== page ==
The most important thing to decide first is whether to buy a traditional acoustic piano, or a digital one. If you have several thousands of pounds burning a hole in your pocket and an empty corner in your vast lounge, then an acoustic grand piano would look and sound absolutely wonderful. However, for those of us living in the real world, the best solution is neither easy or obvious.
The two main considerations are cost and space. Even a baby grand piano takes up a large amount of room and an upright piano is still quite a large piece of furniture to accommodate. Costs are more complicated - especially when considering the second hand market, but here's my opinion, for what it's worth.
If your budget is less than £1800, then it might be best to opt for a digital piano. Instruments around this price are available with a piano action very similar to that of an acoustic piano and the sound is sampled from a real concert grand. This means that each time you play a note, you are actually hearing the sound of a grand piano. In general, the more you pay for a digital piano, the more realistic it will sound throughout its range at whatever volume you choose.
For more information a sales, try your favourite search engine, or start with these websites for starters:
Models from Roland and Yamaha are readily available, have excellent sound properties and represent very good value for money. A number of other well thought-of manufacturers e.g. Korg and Kawai also make very good instruments, but they are less widely available, making it more difficult to audition them in the flesh. A second hand model that's just a few years old can have an excellent sound and feel for comparatively little outlay.
New acoustic pianos (upright) in this price range are likely to be small and this restricts the length of strings it can accommodate. Trying to produce a rich bass tone from a short string is extremely difficult Most modern pianos are over-strung to increase string length but an upright piano still needs to be quite tall to give a good tone. In order to produce a piano at this price, the manufacturer may have had to cut-back on the quality of materials used leading to poor or uneven tone and/or action.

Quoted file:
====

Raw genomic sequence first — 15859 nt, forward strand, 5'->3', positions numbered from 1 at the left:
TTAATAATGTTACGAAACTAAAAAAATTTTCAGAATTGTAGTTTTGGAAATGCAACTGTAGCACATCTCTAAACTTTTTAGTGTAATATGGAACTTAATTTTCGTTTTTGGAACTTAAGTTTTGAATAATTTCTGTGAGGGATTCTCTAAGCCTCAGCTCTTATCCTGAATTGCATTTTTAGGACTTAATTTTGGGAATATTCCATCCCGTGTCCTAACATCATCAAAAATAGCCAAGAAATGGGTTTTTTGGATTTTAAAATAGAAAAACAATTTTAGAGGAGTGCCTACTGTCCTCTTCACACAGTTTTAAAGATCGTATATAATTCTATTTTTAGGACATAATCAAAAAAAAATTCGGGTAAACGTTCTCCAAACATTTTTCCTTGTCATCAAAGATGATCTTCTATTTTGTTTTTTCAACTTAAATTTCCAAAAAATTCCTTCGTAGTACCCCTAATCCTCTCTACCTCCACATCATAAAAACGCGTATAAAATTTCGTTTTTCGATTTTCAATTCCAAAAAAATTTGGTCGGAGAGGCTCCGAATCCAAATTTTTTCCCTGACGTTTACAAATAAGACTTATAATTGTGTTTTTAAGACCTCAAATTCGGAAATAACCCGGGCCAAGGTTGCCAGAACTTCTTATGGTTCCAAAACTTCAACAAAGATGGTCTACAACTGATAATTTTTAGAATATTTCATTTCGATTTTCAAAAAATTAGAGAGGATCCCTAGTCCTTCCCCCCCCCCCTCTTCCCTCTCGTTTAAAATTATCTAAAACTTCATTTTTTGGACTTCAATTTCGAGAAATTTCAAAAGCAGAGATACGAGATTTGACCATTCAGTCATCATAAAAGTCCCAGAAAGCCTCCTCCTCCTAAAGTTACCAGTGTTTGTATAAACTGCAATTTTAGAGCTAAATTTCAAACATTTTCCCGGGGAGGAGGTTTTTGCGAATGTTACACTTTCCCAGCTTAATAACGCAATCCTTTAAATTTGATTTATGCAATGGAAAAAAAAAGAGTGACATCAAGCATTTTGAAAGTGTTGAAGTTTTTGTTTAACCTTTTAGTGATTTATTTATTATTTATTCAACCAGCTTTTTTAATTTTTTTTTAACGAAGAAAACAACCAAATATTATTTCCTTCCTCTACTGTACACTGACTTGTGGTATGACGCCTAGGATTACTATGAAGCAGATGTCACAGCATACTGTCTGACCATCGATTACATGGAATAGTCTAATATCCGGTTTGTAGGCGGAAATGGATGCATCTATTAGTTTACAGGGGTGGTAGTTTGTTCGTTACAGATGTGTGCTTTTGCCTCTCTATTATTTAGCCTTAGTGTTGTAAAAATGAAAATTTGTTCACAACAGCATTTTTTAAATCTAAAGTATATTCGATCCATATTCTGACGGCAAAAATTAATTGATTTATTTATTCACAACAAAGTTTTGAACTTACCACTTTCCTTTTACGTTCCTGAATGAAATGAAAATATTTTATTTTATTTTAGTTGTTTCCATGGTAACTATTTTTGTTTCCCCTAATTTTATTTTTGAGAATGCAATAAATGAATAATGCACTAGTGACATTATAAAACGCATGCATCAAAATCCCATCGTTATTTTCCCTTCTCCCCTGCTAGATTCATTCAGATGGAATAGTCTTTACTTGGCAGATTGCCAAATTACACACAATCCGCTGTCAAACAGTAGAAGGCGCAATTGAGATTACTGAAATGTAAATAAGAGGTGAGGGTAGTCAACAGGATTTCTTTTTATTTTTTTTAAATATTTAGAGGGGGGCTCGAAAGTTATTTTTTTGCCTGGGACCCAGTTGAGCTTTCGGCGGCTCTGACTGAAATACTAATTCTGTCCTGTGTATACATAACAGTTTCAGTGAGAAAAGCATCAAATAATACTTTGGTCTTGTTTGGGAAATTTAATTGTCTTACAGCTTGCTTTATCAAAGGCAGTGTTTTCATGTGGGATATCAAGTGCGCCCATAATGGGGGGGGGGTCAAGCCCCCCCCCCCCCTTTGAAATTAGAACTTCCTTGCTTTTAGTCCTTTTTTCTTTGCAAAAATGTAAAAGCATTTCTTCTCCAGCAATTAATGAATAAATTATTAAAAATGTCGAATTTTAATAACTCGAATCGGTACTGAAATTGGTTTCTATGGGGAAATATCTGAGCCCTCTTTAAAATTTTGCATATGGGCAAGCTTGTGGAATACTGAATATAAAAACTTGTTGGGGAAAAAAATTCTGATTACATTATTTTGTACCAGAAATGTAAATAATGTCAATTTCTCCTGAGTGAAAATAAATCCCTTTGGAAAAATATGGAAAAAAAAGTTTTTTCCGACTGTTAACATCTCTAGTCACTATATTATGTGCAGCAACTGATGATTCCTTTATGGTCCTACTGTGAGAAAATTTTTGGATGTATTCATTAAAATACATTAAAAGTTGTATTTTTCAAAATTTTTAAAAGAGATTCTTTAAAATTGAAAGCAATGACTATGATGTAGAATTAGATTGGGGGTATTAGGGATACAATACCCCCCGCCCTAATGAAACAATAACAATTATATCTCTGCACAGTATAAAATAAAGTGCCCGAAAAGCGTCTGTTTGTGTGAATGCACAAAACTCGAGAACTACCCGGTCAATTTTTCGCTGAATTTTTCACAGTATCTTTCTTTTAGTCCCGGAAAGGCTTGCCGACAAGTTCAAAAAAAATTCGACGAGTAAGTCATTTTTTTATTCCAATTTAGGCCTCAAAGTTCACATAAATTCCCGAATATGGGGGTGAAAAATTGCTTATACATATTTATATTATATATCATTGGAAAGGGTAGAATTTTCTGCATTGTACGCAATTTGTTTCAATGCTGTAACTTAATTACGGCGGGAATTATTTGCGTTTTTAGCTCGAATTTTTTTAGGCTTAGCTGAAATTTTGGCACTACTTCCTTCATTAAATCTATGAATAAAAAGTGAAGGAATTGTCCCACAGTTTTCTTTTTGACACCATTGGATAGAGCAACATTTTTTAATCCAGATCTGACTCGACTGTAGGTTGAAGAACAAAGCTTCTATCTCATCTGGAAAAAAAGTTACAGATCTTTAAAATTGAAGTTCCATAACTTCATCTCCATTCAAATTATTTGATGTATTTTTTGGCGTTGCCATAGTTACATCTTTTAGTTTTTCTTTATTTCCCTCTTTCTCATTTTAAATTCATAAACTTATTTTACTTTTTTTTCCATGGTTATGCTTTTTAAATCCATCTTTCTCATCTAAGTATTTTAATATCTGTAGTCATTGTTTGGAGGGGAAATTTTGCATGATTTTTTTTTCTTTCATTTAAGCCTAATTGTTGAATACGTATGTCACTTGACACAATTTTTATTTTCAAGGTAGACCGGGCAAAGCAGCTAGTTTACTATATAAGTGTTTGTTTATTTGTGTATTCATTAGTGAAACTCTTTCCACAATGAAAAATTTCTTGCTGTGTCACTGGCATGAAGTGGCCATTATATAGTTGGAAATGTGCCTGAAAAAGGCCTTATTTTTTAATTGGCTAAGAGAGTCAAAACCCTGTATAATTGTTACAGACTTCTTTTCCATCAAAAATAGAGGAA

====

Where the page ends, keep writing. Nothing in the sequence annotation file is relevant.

Buying second hand can produce a bargain, but two phrases spring immediately to mind - 'Caveat emptor' and 'You get what you pay for' (most of the time!).
Basically, when looking at a second hand piano, if you don't know what you're doing, either take someone with you who does (i.e. a piano technician) or prepare to be disappointed. A sticking note or broken string are easy to spot and easy to repair, but if the action needs a complete overhaul, it will not come cheap!
Use the internet to find out other people's views on pianos and the different kinds available. Decide whether you want a digital or acoustic instrument. YouTube can be invaluable here.
Seek out a retailer who sells both (a busy Saturday afternoon is not ideal!). Try them, compare them, don't be afraid to talk to a member of staff - it's what they are there for.
Don't buy one at your first visit, even if there's a special offer you can't refuse.
Are there any suitable reconditioned ones available?
On digital pianos, don't pay for features you are not going to use.
An acoustic piano will need tuning once or twice a year and as it ages, the action is likely to need attention in order to keep it running smoothly.
Do your homework! Find out as much as you can about different pianos both on the internet and in shops/dealers.